From the New World
Charles IVES (1874-1954)
The Unanswered Question (1908) [6:59]
John ADAMS (b. 1947)
Slonimsky’s Earbox (1995) [15:35]
Igor STRAVINSKY (1882-1971)
Le Chant du rossignol (1917) [22:23]
Antonín DVO ŘAK (1841-1904)
Symphony No. 9 in E minor, Op. 95 From the New World (1893) [44:39]
Symphonieorchester des Bayerischen Rundfunks/Andris Nelsons
rec. 3-4 December 2010, Herkulessaal, Munich, Germany
Video Director: Agnes Méth.
Picture: 16:9, High Definition
Sound: DVD: dts 5.1, PCM stereo
Region Code: 0
C MAJOR DVD 713408 [95:00]
Based on this concert DVD, the Boston Symphony is very fortunate to have landed Andris Nelsons as its next music director. He puts his whole self into conducting these performances, as the results demonstrate. Not since Carlos Kleiber have I seen a conductor who appears to enjoy his role of conductor as much. He really seems to appreciate the talent that this marvellous orchestra provides.
Unusually, the concert begins with a piece for only a small portion of the orchestra, Charles Ives’ famous Unanswered Question. The video of this is fascinating, as the spatial requirements for this work are crucial. There are only the four flutes, played here by Philippe Boucly, Natalie Schwaabe, Yu-Mi Kim, and Ivanna Ternay, on the stage. A small string section is located just outside the stage in the foyer, and the trumpeter Hannes Läubin is also offstage presumably behind the orchestra. At any rate when he takes his bow at the end he is standing at the back of the orchestra. The camera-work is very effective and adds a lot to the superb performance.
After the Ives, the full orchestra is on stage and a large orchestra it is with all kinds of percussion for John Adams’ Slonimsky’s Earbox. This virtuoso showpiece is almost a concerto for orchestra in one movement with the whole array of percussion getting its due both in the performance and by the camera. Nelsons is obviously having a blast conducting the work, which is in Adams’ best post-minimalist style. It was a stroke of genius, then, to follow Slonimsky’s Earbox with that work’s model, Stravinsky’s Le Chant du rossignol. The only connection the latter has with the New World would seem to be the use by Adams of the Russian work’s beginning to launch his own. Here it sounds like a continuation of Adams with its speed and orchestral colour. However, Le Chant soon takes on the style of The Firebird and even Le Sacre with a good bit of Petrushka thrown in, too. Then there is the Chinese march with the oriental tones of the pentatonic scale. I am not convinced that this is one of Stravinsky’s strongest pieces, but it is still Stravinsky and sounds modern for its time. It may not hang together all that well, but it is memorable if only for the gorgeous solo in the last section. There the trumpet plays the blues and clearly anticipates Gershwin. So that might be another connection with the New World.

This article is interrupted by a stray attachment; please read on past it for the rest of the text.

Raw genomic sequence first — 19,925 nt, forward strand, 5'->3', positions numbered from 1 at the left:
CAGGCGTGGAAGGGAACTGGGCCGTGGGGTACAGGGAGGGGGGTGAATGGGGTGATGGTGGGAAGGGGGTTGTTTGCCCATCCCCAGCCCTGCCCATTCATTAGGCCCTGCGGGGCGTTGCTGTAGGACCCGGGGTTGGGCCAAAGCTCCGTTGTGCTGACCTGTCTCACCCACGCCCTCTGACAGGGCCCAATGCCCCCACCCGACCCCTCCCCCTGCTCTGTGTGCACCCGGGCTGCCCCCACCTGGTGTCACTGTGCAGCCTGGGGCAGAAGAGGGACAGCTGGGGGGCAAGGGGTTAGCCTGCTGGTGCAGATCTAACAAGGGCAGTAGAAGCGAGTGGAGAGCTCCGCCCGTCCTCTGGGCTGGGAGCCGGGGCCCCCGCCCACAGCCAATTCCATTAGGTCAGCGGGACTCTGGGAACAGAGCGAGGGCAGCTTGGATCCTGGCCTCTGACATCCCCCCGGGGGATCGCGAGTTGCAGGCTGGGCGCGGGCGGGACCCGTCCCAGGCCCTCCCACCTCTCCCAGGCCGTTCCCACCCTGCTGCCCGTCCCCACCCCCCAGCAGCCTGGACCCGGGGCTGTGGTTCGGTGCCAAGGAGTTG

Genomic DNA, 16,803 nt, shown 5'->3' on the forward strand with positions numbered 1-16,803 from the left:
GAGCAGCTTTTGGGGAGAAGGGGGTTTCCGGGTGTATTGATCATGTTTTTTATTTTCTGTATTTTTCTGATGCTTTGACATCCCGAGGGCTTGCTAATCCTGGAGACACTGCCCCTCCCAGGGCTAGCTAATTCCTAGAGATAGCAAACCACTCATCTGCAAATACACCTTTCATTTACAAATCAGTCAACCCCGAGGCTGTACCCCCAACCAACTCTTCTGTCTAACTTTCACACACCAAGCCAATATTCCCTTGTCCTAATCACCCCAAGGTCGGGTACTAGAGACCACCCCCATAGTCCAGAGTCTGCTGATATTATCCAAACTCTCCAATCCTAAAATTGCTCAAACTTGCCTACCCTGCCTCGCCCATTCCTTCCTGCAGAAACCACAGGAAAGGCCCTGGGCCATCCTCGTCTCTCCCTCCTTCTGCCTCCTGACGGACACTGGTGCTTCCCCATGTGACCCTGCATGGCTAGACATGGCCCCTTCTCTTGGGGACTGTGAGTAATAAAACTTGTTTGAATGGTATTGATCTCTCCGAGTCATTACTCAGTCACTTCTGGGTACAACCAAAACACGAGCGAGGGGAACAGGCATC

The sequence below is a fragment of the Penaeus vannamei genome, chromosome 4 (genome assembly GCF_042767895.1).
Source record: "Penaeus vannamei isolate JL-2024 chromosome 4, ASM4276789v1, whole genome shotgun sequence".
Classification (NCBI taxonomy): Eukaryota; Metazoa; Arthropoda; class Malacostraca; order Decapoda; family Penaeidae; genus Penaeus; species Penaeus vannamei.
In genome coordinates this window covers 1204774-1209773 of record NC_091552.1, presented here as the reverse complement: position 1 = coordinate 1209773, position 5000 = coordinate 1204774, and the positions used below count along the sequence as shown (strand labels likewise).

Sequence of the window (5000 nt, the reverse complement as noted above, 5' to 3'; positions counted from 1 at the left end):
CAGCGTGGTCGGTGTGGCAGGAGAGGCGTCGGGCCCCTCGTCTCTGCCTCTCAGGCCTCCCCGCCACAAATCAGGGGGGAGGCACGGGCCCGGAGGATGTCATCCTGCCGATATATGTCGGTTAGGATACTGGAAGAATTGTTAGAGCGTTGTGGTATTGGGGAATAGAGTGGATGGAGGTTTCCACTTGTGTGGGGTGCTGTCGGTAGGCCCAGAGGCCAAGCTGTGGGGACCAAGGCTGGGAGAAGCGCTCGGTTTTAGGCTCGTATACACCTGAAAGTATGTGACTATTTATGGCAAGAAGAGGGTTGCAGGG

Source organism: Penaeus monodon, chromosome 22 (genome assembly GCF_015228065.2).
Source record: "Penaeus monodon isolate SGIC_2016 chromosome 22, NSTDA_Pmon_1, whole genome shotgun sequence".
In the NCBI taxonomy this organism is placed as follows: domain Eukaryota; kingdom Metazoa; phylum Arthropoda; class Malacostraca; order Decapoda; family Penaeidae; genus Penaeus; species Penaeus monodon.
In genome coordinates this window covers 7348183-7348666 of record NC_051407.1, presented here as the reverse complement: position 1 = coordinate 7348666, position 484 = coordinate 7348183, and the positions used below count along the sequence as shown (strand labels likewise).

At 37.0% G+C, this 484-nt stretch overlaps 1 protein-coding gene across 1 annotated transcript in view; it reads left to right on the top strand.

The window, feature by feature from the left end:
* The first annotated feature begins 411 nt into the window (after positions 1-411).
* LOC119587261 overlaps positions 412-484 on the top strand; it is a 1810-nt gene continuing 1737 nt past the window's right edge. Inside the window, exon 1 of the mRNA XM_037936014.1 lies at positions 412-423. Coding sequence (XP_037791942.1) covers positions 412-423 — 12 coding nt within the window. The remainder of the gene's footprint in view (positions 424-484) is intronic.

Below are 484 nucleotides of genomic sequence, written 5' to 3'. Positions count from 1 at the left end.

Dvořák’s connection with the New World is obvious. With the possible exception of Gershwin’s Rhapsody in Blue, Dvořák’s Ninth Symphony may be the most often performed classical work composed in the US. It is played so frequently that it is difficult to make it sound new, but Andris Nelsons and the Bavarian Radio Symphony do just that on this DVD. For the most part, he chooses normal tempos even if his Scherzo is lightning quick. Both there and in the finale, he rushes in places and obscures some of the details apparent in other interpretations. On the other hand, I don’t think I have ever heard the first and second movements played or interpreted more successfully. The virtuoso orchestra is outstanding throughout. Special mention has to be made, though, of the absolutely beautiful cor anglais solo in the Largo. It is not overdone, but is played simply and with eloquence. The musician responsible is not given credit either in the booklet or on the screen, but clearly he should be. A bit of research on the internet indicates that it is Tobias Vogelmann, one of the members of the oboe section. I really enjoyed watching this performance, but could get even greater appreciation just listening on my stereo system. Nelsons is fun to watch, as he is so involved with the orchestra, but after a while he can be a bit distracting.
Generally the camera-work is fine throughout and the picture is very clear and present. Michael Cookson reviewed the Blu-Ray version of this concert and found it impressive, but I think the DVD also leaves little to be desired. As to the audio, I compared it with my Harnoncourt/Concertgebouw CD issued in 2000. It is amazing how much clearer, more immediate, and warmer this DVD is than the earlier CD. I am not about to give up Harnoncourt, but I will also come back to Nelsons when I want to hear this symphony. In fact, the whole concert will be worth returning to both as video and audio.
The DVD comes with no extras, except four trailers: Andris Nelsons with the Royal Concertgebouw Orchestra at the Lucerne Festival performing Rimsky-Korsakov’s Scheherazade and Beethoven’s Emperor Concerto with Yefim Bronfman; Christian Thielemann and the Vienna Philharmonic doing the complete Beethoven symphonies; a Tutto Verdi box of all the composer’s operas and the Requiem; and the Carlos Kleiber documentary, “I am lost to the world”.
Previous review (Blu-ray): Michael Cookson
Masterwork Index: Dvořák Symphony 9
A most enjoyable concert by Nelsons and the BRSO.
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